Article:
Even worse is the health hazard given the amount of mercury inside compact fluorescent bulbs. It's not a huge amount of mercury in a given bulb. It's about the size of a period in standard-size type. But even that amount is not a good idea to have around small children, and the EPA's recommended precautions for cleaning them up are simply not possible in our household. When you add in an autistic child who goes out of his way to unscrew them and smash them on the floor, it's simply not viable to have them in any bulbs he can either reach or stand on something to reach, which means none except in lights with closed cases.

Fortunately, the law doesn't ban incandescents altogether, just ones that are below a certain energy efficiency. The market provided a solution in the first phase of the ban. The light bulb industry managed to produce some 100-watt and 75-watt bulbs that met the standards that the first phase imposed, and we've been buying those bulbs (and will have to buy exclusively those bulbs until the industry produces similarly more-efficient 60-watt and 40-watt bulbs). We're not actually going to see incandescent bulbs disappear. We'll just see more expensive ones. This is an expense we'll have to absorb without seeing as much benefit as most households would get from it, since our the bulbs will have a shorter life than in most households. But it seems to me to be the best alternative for us.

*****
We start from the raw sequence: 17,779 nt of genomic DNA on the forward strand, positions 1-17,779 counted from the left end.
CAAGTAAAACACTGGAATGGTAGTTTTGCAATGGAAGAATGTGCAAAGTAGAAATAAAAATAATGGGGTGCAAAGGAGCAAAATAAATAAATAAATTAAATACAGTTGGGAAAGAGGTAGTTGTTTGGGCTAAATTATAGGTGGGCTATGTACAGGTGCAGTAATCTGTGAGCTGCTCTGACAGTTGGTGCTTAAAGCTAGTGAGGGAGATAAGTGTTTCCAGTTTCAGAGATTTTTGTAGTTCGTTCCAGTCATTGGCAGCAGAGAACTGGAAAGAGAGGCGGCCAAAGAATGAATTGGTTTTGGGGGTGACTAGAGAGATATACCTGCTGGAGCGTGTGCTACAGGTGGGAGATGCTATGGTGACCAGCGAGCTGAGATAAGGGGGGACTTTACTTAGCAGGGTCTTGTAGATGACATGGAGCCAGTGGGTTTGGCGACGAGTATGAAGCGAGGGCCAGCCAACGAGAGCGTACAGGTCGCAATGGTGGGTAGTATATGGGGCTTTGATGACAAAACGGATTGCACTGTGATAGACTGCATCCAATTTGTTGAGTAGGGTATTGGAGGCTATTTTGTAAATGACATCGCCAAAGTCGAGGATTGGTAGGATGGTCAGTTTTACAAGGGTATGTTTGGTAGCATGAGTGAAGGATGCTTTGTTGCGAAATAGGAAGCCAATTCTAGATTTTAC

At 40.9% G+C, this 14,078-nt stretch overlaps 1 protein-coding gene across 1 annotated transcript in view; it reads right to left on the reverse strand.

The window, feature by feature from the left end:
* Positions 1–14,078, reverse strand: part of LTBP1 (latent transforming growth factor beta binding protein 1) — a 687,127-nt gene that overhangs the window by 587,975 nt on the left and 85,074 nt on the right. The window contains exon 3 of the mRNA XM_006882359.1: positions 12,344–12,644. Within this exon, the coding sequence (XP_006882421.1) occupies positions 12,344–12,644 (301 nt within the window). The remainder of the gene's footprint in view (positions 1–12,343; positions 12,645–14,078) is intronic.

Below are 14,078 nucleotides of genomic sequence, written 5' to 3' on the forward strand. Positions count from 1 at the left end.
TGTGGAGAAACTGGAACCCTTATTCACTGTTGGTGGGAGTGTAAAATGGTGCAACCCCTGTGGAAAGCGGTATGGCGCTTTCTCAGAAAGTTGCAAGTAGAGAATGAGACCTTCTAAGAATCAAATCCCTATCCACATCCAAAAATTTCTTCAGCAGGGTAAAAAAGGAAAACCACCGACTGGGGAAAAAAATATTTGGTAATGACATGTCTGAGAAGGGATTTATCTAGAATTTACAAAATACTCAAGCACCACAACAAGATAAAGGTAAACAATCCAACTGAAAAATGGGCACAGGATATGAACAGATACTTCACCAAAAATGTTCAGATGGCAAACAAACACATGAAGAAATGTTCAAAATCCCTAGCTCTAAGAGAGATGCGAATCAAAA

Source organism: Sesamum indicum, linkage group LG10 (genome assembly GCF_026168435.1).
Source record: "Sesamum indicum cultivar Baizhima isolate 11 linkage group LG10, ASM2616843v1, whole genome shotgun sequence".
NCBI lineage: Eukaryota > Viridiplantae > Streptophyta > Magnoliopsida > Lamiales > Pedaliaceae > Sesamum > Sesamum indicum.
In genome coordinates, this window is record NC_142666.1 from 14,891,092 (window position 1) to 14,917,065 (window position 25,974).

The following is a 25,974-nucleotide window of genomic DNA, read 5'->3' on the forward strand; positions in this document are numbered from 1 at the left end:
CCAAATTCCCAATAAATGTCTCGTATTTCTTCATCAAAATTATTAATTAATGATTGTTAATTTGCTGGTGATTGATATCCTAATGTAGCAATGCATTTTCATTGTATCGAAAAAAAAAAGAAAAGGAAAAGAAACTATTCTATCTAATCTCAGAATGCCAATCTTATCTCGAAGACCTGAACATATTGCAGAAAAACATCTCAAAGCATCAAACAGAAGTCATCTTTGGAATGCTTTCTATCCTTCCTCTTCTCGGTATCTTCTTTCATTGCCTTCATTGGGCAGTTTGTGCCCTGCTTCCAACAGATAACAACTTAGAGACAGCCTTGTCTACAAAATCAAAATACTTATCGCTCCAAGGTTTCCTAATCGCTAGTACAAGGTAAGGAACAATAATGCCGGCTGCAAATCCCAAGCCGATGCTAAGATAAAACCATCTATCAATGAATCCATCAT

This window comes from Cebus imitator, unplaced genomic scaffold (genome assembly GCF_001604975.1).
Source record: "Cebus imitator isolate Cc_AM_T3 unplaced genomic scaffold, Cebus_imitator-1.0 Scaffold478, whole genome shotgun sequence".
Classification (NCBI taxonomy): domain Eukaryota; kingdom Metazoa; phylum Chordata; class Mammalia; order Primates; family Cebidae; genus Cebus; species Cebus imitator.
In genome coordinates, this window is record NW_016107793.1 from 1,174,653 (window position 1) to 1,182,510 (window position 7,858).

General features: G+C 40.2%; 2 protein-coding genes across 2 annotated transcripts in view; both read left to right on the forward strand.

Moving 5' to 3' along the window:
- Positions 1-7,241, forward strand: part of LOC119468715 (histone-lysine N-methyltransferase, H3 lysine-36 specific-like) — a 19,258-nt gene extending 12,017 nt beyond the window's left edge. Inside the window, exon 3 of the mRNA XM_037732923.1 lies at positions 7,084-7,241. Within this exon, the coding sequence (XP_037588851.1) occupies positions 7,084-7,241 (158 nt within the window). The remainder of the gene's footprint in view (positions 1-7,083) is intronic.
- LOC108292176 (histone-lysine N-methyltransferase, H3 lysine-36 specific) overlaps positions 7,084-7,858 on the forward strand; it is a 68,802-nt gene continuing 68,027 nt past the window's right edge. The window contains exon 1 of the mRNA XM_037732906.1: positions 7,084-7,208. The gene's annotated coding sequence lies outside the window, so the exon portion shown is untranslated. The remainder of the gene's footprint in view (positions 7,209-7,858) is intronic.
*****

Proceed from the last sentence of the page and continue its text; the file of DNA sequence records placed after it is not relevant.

I pay good money for a service contract for our Dell computers, which in my case is provided by Unisys. They used to be pretty good at giving you the next-day service that you pay for, but it seems to be getting very hard to get next-day service recently. Obviously they can't give you next-day service if you call on a Friday night or the day before a holiday, because the technicians aren't working on weekends and holidays. But I'm talking about calling up early in the day in the middle of the week, getting scheduled for the next day, and then getting assigned to a technician who refuses to rearrange her schedule to fit mine, when there's really only about an hour in my day when I can't do it.

I have a 10:00 appointment today. It's going to take me five minutes to get there. It should be about 45 minutes long. It will take about five minutes to get home. Even if it goes long, I should be home well before 11:30. So I was hoping Dell would put me in the 1:30-5:30 slot for service today, and I was expecting to be able to change that when they called to ask me what time would work for me. What's the point of asking me if a time will work if they're unwilling to change it? The service desk person had me talk to the technician, who said it won't fit her schedule, and I'd have to talk to the service desk people again. I did, and they said only the technicians can change it. There's no way even to move me to the later slot. I have to wait until tomorrow, and tomorrow I have the same problem. I need it to be later in the day tomorrow too. At least they let me schedule that.